Crackling lovers — cut the pieces of skin into strips the length and width of your index finger (they'll shrink down). Put into a skillet and cook over medium heat, stir- ring occasionally, for about 6 minutes, until the skin has rendered fat and is the color of an autumn leaf. Transfer to a paper towel to drain and sprinkle lightly with salt. Reuse the skillet (with fat still in it) to reheat the chicken.

Before using the chicken for sandwiches, season it with salt and lots of pepper; aim for a savory flavor in the flesh. Gently reheat the chicken in a skillet over medium heat with a couple splashes of oil or the fat left over from making cracklings. Use a handful of the soft, slightly warm chicken along with some cracklings for each sandwich.

Add your choice of mayos or the garlic yogurt sauce, Maggi, snow pea pickle, cucumber, and cilantro. Sprinkle on the cracklings after laying down the seasoned chicken. Add fresh chile if desired.

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It's only Saturday, but many of us may already be tiring of meals made with Thanksgiving turkey leftovers. But if you're hungry for something new, try a turkey banh mi. It's a different take on a popular Vietnamese snack that's winning over American foodies. Karen Grigsby Bates from NPR's Code Switch team stepped in the kitchen with the author of "The Banh Mi Handbook."

KAREN GRIGSBY BATES: If you've never tried banh mi, here's what Andrea Nguyen says you're missing.

ANDREA NGUYEN: A party in your mouth because there's like all these things in there that's going on.

GRIGSBY BATES: Nguyen is a food writer and cooking teacher and the author of "The Banh Mi Handbook," a slim manual to help us home cooks make banh mi whenever we want, using ingredients usually found in most grocery stores. The finished product is kind of like this.

NGUYEN: On the outside, that's really kind of light and crisp and the interior's kind of soft. And then you've got meat and pickled vegetables and maybe a little heat from chili and a little cooling cucumbers and the fat that kind of moistens the bread, well, that's oftentimes mayonnaise.

GRIGSBY BATES: The frame for all this deliciousness, Nguyen says, is bread - cheap bread. She's pulling several examples out of a noisy plastic bag.

This is not fancy bread...


GRIGSBY BATES: ...Because I see it in the grocery store all the time.

NGUYEN: Right.

GRIGSBY BATES: You can get two for a dollar.

NGUYEN: But these were three for a dollar, Karen.

GRIGSBY BATES: Oh, I'm shopping in the wrong place.

We're using bolillos. They're a torpedo-shaped roll. You can use other bread. But whatever you use, Nguyen says, make sure it's soft and light inside. Next, we cut up some cucumber.

NGUYEN: You know, sometimes I'll cut just crescents. You can go diagonal.

GRIGSBY BATES: She's also making a fried omelet as a filling option. This, she says, is her go-to when she wants a speedy, simple meal.

NGUYEN: That is like a total quickie. If you've got two eggs, salt, a little cornstarch, a little water. I like soy sauce or a fish sauce and some oil, you're there.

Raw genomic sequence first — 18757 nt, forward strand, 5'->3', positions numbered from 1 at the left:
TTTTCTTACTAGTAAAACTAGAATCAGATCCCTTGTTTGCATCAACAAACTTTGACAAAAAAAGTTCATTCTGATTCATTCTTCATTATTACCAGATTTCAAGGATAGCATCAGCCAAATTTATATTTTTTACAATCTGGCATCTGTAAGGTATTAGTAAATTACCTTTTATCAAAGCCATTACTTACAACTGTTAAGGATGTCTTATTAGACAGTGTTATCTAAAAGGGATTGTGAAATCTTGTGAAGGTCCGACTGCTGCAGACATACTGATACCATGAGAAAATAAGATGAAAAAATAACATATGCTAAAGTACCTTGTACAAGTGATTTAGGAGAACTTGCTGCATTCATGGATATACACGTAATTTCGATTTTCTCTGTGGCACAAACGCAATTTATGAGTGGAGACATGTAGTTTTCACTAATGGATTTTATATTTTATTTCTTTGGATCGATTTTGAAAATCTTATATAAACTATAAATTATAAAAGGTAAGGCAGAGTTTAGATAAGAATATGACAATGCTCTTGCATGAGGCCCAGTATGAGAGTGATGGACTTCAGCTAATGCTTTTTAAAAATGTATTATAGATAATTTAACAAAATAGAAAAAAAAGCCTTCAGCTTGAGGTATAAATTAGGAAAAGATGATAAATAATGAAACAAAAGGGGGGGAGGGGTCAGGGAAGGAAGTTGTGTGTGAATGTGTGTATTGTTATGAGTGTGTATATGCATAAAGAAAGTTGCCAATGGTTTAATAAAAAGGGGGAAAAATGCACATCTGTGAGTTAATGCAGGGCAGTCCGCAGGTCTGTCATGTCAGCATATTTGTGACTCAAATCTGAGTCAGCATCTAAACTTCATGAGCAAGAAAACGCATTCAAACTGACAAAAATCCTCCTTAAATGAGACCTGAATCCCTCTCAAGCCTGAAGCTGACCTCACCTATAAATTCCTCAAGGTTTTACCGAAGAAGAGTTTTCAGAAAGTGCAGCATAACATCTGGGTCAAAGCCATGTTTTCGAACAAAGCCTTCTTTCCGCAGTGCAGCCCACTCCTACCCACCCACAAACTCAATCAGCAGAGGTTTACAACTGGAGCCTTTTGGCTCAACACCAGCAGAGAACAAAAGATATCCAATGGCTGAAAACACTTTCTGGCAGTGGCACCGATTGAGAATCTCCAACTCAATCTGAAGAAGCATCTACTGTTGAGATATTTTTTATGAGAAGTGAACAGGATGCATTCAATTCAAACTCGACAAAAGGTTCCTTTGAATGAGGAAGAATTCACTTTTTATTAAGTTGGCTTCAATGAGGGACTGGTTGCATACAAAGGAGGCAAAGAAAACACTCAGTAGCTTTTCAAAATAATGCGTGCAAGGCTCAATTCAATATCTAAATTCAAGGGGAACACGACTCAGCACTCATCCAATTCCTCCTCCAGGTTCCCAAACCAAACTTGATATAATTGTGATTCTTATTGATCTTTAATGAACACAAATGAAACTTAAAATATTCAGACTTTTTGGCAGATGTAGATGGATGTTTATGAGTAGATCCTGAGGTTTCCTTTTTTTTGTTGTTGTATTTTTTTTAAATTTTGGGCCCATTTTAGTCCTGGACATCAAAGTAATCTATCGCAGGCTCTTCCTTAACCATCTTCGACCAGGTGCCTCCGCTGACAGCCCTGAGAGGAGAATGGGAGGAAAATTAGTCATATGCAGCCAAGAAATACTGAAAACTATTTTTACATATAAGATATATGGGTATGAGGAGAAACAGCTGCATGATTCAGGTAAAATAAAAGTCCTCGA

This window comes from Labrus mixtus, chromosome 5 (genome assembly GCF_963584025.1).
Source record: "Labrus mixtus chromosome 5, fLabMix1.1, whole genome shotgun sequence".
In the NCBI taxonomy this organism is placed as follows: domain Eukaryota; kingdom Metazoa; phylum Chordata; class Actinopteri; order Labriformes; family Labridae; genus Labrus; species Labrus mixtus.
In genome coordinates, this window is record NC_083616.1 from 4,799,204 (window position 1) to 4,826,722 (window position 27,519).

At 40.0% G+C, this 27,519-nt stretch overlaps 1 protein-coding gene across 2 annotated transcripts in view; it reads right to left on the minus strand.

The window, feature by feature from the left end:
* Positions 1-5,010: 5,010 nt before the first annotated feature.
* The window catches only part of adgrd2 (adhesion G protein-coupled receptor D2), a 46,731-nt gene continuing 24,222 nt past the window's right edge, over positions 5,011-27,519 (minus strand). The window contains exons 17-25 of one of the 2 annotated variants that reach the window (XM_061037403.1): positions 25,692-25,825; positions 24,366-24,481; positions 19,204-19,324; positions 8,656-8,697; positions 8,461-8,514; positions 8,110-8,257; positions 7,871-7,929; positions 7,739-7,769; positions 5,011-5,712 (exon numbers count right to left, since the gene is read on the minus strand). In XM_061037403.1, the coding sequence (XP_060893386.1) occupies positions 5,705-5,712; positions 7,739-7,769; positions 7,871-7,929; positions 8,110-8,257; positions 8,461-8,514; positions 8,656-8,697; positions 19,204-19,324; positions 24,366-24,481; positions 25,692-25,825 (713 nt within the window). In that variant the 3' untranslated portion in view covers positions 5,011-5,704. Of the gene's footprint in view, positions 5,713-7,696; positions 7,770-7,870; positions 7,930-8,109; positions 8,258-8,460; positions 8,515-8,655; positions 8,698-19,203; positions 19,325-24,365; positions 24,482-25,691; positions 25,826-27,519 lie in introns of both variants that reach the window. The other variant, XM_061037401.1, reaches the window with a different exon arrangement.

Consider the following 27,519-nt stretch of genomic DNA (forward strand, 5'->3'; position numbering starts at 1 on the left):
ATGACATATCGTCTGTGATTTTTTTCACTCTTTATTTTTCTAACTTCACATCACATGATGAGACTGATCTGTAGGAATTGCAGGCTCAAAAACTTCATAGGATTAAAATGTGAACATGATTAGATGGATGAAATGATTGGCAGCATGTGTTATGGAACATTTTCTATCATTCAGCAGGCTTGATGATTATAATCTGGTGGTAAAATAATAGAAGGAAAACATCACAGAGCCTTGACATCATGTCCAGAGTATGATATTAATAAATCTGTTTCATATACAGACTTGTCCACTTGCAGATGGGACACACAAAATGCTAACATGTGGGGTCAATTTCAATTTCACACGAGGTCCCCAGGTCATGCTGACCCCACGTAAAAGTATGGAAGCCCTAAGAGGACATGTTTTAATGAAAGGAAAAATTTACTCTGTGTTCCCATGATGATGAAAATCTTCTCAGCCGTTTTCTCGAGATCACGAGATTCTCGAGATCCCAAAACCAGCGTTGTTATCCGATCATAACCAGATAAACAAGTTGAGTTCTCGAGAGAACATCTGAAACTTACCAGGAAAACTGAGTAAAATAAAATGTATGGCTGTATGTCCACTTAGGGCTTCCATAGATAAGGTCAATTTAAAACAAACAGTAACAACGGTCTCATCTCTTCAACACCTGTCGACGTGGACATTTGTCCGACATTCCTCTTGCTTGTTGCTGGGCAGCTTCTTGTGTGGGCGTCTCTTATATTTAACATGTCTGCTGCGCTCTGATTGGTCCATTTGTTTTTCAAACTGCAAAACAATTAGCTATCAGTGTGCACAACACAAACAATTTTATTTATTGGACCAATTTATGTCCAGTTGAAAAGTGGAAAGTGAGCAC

GRIGSBY BATES: Nguyen clicks on her gas range and heats a wok with a thin veil of oil at the bottom. Then she pours in the beaten egg mixture. As the egg sizzles, it blooms into a huge flowery shape, courtesy of the cornstarch. She sets that aside to cool. Meanwhile, we try to decide which pickled vegetables we want to use.

NGUYEN: There're flash pickles. They're not pickles that you need to put into sterilized jars.

GRIGSBY BATES: Today's flash pickles are thin slices of radish and daikon, a crunchy Asian root vegetable. You can substitute carrot if you can't find daikon, which the Nguyen family had to do a lot when they first got to the U.S. in 1975. If they wanted banh mi, they'd get them in cheap sandwich shops until Nguyen's mom, Tuet Ti Nguyen, couldn't stand it anymore.

NGUYEN: My mom said to us in Vietnamese (speaking Vietnamese) which is like you get what you pay for. So let's start making our own.

GRIGSBY BATES: And they've been doing that ever since. With the growth of the Southeast Asian community in many parts of the country, banh mi became favorites of Americans too. And corporations have noticed. A couple of months ago, Yum, Incorporated, which owns Taco Bell, KFC and Pizza Hut, opened its first bahn shop in Dallas. Andrea Nguyen says this is huge.

NGUYEN: You know, when you see a company like that pushing an ethnic food, that means that they're betting on that food going super mainstream.

GRIGSBY BATES: Back in the kitchen, now we're ready to assemble our banh mi. First, the mayo. Then, a few drops of Maggi, a savory aromatic sauce. We took a handful of chicken and some pickle.

NGUYEN: You can even combine pickle.

GRIGSBY BATES: Could I do both?


GRIGSBY BATES: Totally greedy.

NGUYEN: Totally greedy.

GRIGSBY BATES: We added fresh cucumber and a judicious sprinkling of jalapeno.

NGUYEN: And then I finish off with the cilantro. You can eat it just whole like this, but I think it's a little easier to serve it up and cut in half.

GRIGSBY BATES: Heaven on a plate. Karen Grigsby Bates, NPR News. Transcript provided by NPR, Copyright NPR.